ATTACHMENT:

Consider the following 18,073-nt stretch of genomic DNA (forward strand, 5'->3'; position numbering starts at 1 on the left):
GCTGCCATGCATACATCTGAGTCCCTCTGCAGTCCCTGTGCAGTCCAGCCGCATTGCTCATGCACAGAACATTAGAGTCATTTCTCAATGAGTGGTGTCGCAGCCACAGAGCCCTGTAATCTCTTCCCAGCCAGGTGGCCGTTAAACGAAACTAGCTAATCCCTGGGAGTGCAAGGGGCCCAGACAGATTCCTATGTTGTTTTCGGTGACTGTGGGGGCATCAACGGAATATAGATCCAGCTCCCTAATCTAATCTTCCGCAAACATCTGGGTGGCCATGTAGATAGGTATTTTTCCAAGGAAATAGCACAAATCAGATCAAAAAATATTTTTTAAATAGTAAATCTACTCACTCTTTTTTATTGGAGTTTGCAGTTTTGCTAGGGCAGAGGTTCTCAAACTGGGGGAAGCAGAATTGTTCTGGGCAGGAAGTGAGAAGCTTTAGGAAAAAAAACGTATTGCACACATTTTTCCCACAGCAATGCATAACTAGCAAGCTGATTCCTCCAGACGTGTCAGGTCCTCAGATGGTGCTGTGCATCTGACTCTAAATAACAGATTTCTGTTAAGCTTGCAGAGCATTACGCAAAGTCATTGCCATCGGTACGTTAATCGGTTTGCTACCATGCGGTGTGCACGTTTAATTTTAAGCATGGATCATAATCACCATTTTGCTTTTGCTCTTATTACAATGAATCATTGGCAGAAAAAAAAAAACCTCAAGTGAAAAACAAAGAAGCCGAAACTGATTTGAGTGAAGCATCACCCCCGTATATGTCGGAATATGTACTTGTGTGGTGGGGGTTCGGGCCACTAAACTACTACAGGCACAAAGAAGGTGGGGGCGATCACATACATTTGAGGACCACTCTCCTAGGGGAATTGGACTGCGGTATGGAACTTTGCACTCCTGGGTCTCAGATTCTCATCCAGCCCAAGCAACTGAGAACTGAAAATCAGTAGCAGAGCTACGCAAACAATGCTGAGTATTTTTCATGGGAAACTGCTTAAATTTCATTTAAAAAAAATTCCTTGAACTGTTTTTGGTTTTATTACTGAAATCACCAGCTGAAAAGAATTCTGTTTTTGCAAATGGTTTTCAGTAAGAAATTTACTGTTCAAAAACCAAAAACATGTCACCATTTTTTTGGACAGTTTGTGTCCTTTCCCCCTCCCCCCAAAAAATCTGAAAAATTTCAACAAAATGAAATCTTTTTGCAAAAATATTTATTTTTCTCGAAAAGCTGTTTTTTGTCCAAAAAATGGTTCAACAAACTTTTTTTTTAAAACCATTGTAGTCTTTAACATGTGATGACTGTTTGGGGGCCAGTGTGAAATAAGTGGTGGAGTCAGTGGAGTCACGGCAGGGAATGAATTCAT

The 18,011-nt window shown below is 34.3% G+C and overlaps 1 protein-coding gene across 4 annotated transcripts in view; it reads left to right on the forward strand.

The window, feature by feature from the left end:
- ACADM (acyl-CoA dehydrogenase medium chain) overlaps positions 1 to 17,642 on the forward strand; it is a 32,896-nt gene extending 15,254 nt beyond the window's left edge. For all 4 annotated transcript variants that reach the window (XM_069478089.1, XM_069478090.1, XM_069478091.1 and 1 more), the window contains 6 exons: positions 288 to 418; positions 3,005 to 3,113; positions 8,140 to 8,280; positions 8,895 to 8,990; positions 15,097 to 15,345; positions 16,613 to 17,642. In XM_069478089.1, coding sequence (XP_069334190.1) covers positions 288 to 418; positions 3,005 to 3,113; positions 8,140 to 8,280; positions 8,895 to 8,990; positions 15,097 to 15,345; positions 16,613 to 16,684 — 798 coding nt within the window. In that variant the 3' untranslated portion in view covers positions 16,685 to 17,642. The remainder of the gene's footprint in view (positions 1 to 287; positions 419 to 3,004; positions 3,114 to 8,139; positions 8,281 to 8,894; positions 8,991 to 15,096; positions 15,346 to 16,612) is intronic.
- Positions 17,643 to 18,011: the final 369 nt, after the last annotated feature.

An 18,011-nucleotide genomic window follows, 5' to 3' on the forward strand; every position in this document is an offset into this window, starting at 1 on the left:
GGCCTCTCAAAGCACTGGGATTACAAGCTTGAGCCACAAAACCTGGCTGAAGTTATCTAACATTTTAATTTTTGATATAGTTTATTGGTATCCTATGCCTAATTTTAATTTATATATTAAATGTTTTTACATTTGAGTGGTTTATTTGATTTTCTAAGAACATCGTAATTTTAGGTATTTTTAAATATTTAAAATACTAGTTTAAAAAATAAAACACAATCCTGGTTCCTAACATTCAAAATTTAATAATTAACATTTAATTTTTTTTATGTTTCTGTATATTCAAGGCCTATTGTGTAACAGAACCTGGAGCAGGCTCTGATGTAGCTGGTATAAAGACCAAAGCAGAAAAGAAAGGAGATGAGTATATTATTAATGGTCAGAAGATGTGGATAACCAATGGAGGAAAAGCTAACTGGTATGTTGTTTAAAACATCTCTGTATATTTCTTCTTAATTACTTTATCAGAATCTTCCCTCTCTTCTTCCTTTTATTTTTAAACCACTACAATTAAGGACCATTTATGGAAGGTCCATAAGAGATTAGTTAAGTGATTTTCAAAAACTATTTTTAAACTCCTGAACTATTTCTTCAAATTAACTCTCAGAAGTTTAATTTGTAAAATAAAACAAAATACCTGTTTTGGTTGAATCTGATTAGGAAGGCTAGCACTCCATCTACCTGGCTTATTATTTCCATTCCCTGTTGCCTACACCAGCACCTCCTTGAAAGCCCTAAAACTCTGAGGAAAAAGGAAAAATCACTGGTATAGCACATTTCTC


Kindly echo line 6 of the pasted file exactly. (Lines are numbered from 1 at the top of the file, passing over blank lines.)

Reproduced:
- Positions 17,643 to 18,011: the final 369 nt, after the last annotated feature.